It’s finally time for your big race — you know, the one that you (supposedly) trained for. Race weekend can be a mixture of emotions. So many questions are flying through your head: What will the weather be like? What beer will you drink afterwards? And most importantly, do your shoes match your outfit?
With all the uncertainty floating around, it’s nice to have some solid information to go by, but also just as helpful to have a not-to-do list. Stick to these simple rules for what NOT to do on race weekend, and the rest should be a breeze!
1. Start Training
Now is not the time to start getting things moving. As the old saying goes, “The hay is in the barn.” There should have been months of training prior to race weekend. Stressing out your muscles a few days before the big race could lead to exhaustion and a poor performance. Following a proper training guide can be an easy way to be prepared.
2. Scare Yourself
If this is your first race, try not to psych yourself out. The countdown is coming to a close and the day is finally upon you. All those hours of training, the hope for a PR, and let’s not forget your family is watching… Don’t get scared now!
3. Netflix and Chill
Sitting on the couch all weekend binge watching “Stranger Things” is not the answer. Relaxation is key to a healthy race day but keeping the body moving and loose is better than stiff and tight. If you find yourself being a couch potato then try taking the dog for a walk. If you don’t have one, I will gladly let you borrow mine.
4. Do Keg Stands
I haven’t done one of these since college. Definitely don’t do a keg stand on race weekend. If you’re over the age of 23, then you shouldn’t be doing keg stands at all really, race day or not…
5. Buy New Race Shoes
Changing shoes before a race can be detrimental to your feet. Numerous injuries are due to the incorrect type of shoe. Always get properly fitted for your shoes at a local running store and be sure to run in them a few times before deciding to race in them. Get the feel for the shoe and make sure they work for you. Your feet will thank you later.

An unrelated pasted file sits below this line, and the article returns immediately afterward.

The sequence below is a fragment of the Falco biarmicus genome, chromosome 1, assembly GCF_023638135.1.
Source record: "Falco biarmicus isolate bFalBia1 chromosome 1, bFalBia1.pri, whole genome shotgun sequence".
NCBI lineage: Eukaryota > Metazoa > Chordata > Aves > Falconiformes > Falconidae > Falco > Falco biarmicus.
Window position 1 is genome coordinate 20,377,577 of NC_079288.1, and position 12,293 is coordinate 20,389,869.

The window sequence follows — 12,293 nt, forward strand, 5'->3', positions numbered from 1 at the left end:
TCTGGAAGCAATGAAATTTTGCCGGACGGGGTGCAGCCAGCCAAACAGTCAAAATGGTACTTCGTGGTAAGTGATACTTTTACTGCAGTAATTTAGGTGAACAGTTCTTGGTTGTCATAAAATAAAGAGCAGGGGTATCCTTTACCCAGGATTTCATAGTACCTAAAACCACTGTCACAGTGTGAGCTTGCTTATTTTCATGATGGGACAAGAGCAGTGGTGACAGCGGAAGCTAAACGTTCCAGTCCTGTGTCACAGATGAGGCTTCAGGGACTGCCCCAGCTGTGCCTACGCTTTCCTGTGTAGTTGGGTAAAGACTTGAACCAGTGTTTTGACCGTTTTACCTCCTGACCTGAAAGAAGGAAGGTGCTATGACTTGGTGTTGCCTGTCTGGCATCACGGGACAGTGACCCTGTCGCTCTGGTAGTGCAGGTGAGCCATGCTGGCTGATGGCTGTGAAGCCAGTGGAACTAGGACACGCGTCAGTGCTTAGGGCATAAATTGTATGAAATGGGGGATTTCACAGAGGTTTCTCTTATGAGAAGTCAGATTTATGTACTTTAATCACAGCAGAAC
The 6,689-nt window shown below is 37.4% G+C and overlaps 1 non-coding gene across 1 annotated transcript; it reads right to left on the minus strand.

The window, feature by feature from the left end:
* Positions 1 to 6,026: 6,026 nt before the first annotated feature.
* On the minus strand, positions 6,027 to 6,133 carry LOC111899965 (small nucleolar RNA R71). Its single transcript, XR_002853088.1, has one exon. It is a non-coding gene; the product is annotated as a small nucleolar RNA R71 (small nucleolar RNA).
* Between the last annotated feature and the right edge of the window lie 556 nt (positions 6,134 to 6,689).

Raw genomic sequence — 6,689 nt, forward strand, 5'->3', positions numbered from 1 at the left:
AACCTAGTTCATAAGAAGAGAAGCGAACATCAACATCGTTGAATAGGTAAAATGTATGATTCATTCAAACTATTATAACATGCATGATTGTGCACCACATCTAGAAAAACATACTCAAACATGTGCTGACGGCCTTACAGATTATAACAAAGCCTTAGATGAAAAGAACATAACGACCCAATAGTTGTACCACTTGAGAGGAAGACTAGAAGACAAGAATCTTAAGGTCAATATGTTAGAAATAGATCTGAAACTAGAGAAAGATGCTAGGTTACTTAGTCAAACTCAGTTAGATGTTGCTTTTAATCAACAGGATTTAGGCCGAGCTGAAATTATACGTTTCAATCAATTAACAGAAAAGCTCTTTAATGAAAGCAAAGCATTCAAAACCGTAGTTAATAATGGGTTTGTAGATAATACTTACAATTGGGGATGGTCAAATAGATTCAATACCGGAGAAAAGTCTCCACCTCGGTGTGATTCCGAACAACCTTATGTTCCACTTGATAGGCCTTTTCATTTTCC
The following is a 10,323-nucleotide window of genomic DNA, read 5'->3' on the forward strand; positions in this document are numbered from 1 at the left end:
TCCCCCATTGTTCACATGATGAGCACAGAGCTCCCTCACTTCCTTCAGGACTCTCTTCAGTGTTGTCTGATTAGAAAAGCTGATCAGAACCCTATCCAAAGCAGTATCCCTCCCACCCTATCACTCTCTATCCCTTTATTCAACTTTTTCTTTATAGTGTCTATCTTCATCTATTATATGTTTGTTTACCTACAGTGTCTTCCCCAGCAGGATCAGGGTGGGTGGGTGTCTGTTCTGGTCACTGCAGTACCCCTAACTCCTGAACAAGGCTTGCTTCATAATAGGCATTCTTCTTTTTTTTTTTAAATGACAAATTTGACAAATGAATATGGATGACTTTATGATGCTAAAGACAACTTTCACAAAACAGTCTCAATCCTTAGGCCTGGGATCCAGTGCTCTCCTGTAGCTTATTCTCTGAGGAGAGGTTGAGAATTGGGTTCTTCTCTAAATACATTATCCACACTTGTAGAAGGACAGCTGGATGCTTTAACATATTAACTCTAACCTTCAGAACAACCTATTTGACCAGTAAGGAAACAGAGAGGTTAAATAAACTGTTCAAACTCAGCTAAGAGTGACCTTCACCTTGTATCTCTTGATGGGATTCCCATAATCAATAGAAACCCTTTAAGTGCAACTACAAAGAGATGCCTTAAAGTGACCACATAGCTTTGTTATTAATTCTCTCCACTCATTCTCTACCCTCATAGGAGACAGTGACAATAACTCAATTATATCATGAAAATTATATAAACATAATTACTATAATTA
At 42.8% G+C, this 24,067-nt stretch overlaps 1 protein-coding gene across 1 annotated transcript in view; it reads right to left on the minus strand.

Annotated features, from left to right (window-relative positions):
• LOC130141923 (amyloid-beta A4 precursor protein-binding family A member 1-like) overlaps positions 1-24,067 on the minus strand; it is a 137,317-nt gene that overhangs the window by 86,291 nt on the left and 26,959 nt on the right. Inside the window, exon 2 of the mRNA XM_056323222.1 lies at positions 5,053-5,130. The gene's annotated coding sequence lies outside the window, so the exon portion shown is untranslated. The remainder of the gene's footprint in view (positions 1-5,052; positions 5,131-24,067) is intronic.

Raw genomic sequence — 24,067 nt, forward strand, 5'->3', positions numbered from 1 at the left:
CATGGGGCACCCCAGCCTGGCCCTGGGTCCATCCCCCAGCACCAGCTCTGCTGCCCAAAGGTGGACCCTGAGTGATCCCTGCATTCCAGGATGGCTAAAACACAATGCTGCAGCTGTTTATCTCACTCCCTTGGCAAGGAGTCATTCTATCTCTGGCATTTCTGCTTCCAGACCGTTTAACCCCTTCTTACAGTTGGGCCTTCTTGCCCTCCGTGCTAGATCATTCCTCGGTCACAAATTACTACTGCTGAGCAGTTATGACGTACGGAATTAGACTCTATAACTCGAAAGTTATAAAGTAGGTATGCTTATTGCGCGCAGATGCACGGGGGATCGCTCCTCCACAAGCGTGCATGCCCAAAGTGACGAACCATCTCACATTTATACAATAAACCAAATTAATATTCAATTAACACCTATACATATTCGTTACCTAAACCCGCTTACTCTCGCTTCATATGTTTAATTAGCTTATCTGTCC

6. Change Your Diet
If you fueled yourself with peanut butter and jelly sandwiches for two months during training then don’t change that now. Stick with what works for you and has a proven track record. The day before a big race is not the time to experiment with sushi for the first time.
7. Meet Friends For “Just One Beer”
Do people actually do that? I know how my friends are: they invite me out to have a beer and a burger, and before I know it I’ve had three shots of whiskey and I’m signing myself up for karaoke. The moral of the story is, play it safe on race weekend and save the beers for post-race, not pre-game.
8. Take New Advice
This goes for advice on any topic, as everyone thinks they’re an expert when you tell them that you have a race coming up. I used to be a sales associate for a running store and customers would come in saying, “I have a race tomorrow and my friend told me I need to eat gels beforehand. Do you sell those here?” Try to tune out most of the things that you hear, and keep to what you’ve been doing.
9. Switch Up Your Routine
If you wake up every morning at 5am, then continue to do so. Don’t change up your routine on race day weekend. Slight tweaks here and there can make a big difference to how your body performs. Sometimes it’s good to be a creature of habit.
10. Forget To Have Fun
This is the most important part of this entire list. Believe it or not, running can and should be considered fun. Racing and training is all about pushing yourself to new limits. At the same time, you need to enjoy it in order to get the full benefit. Take in the sights around you and give high fives to those cheering you on. Pump some music in your headphones and feel free to dance if it gets you through the race. Just keep a smile on your face and everything will be okay!
Joe Granat is a sales representative for Shmaltz Brewing Company. Besides being well versed in all things beer, running is his passion. His journey has landed him on major platforms like Trail Runner Magazine, Draft Magazine and Thrillist.